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The Coast Miwok Indians lived in the region for over 13,000 years (that we now know of, that number keeps growing), populating a large village called Olompali. Their creator god was the coyote.

A small replica village in the state park includes a redwood bark tepee-like kotcha and a roundish tule kotcha. Functional, but not fancy -- and to control pest infestation, Miwoks would burn down their dwellings annually. Scattered picnic tables are a clue this specific site is not sacred.

"The replica is only for educational purposes."


A number of areas help tell the Miwok story, from a "kitchen rock" used for preparing meals, to a trail with carefully nurtured, historically accurate plants used for food and other aspects of tribe life.


The region came under Spanish and then Mexican rule as settlers and missionaries moved in. Like many indigenous peoples encountering Europeans, diseases, imprisonment in the Missions, killing became legal under the law to kill a Native American.  I believe Joseph Sanchez was quoted to say that they got $5 a scalp for the Natives on this land, all decimated the Coast Miwoks of Olompali, and by the 19th century there were under a hundred left. The Olompali land was deeded by the Mexican government to Coast Miwok leader Camilo Ynitia, who was forced to sell it soon after, to James Black, who happened to be the local town assesor and reassessed the land and ... well... you know the rest.  He sold it for around $5K, over 6,000 acres soon after the "fake do-gooders" deeded it to him. Miwoks stopped living in Olompali in the 1850s after Camillo was killed.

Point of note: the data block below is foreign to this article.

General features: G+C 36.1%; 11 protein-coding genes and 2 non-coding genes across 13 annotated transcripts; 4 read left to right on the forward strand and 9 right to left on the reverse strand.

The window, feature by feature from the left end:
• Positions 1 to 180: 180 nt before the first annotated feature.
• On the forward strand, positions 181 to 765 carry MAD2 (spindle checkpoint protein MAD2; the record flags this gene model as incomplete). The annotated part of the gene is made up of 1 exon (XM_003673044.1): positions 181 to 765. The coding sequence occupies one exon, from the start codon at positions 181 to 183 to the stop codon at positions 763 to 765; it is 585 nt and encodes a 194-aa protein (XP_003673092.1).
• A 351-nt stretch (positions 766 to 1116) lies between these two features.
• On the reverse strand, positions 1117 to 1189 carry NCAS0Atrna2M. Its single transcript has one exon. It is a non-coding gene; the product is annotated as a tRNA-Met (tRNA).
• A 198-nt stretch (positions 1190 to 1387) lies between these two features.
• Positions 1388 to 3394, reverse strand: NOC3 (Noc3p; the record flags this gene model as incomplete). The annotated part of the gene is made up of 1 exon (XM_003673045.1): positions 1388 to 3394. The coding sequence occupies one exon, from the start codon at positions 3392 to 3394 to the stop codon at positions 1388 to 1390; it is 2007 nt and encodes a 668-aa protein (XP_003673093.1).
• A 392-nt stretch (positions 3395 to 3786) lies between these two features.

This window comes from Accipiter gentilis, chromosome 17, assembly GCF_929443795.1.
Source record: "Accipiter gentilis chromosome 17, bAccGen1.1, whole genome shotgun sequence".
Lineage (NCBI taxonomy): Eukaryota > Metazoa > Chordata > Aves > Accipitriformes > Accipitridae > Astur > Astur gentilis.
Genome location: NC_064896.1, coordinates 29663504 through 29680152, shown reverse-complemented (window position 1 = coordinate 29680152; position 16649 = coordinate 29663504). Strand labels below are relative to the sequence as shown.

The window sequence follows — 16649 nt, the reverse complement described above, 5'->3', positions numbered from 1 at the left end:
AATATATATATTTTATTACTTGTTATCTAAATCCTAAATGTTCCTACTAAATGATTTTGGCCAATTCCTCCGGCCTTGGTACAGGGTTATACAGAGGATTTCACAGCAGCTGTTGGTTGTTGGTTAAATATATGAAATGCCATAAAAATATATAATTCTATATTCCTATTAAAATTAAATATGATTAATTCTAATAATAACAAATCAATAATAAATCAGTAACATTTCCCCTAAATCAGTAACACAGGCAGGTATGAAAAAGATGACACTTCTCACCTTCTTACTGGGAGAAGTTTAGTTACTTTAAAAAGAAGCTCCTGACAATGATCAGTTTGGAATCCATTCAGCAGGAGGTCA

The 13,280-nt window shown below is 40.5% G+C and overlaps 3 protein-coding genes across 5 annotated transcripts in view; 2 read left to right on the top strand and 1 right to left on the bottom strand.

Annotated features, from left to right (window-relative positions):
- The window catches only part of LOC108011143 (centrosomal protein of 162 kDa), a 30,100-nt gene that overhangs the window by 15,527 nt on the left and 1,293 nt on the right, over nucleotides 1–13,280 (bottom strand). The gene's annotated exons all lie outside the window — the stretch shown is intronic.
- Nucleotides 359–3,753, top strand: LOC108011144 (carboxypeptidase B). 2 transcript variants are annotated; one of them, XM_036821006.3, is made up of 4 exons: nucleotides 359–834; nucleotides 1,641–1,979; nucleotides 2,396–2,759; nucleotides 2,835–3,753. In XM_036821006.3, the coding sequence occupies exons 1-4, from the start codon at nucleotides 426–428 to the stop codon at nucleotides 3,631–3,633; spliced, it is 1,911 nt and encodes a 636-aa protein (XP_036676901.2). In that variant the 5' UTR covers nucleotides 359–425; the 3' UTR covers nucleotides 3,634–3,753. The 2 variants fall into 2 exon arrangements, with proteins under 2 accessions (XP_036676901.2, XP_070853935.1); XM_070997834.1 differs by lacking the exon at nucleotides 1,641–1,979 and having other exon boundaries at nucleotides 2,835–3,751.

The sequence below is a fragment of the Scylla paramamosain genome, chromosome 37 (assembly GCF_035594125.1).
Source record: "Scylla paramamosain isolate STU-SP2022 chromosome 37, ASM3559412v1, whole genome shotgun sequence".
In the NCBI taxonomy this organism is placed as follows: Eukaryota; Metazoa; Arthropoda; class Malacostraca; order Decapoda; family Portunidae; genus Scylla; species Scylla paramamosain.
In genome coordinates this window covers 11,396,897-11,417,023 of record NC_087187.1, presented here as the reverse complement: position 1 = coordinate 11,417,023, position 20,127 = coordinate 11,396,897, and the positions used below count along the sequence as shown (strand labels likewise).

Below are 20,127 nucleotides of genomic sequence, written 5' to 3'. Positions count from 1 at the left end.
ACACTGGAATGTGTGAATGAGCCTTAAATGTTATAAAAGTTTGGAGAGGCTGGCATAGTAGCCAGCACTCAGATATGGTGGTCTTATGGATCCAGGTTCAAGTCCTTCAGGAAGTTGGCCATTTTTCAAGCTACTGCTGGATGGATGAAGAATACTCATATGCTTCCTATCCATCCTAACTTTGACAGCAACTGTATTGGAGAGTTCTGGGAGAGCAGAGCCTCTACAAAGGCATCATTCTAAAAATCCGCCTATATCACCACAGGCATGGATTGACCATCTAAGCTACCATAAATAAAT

Maria Ynitia and Maxima inherited the land as teens and basically met up with a couple colonial guys who were here to establish towns for the government, etc.  So they sold what was left soon after Camillo died and had a smaller version of the trail of tears, from Olompali to what is now Hopland (originally Senal).  There is a street there named after Joseph Knox who was the man that married Maria Ynitia (on the right in the pictures).  He went up there, founded Hopland, and basically became the mayor, tax guy, Judge, lawyer, etc.  That's how it was done then, no necessary degrees or voting in.  As founder of the town he can do that. 

Today, the some of the Miwok terms are known around the world, via a pop culture nod.   One Miwok local Historian said yes, Marin resident George Lucas was inspired by the Miwoks to name his race of toy-ready warrior teddy bears "Ewoks" in Star Wars (the redwood forest scenes for the planet Endor were filmed two valleys south, near Skywalker Ranch).

Grandpa Camillo Ynitia:

"Tell them," he would tell his two daughters, Maxima and Maria Ynitia, as they both gathered with him. "Tell them, tell your children, tell your grandchildren, to tell their children and grandchildren, to tell their grandchildren.....Tell them never to forget our People. Tell them we were here for thousands of years. Tell them that that all changed. Tell them that we were a Peaceful and Happy People. Tell your children, in words that they will never forget!"

"Why has this happened to us, Papa," Maxima and Maria would take turns talking. "We will tell them, we'll tell our children, and they will tell thiers, and for generations on down, they will tell the Story of a People that once were here, in large numbers, our ancestors, for many many hundreds and thousands of years, dwelled on the land, freely to roam in harmony with Nature, the way we were taught, the way of our People. We will tell them, Papa."

"Tell them that they brought the diseases, they incarcerated us in what were supposed to be safe houses, Missions. They made the laws. Be strong, Maxima and Maria. It's up to you two to carry on the lineage and the heritage. Fight with all you have to preserve our history and our ways, even if that means your voice. Sit with whoever will listen, and tell them the story of Our People, The Coast Miwok (of the Southern Marin Area.) We fished these waters, we hunted these grounds, we fed our People, we danced the ceremonies. We loved our family, we were surrounded by our family. We watched the same waters of the San Francisco Bay that they will see generations after us. Tell them, Girls, Never To Forget Us!"

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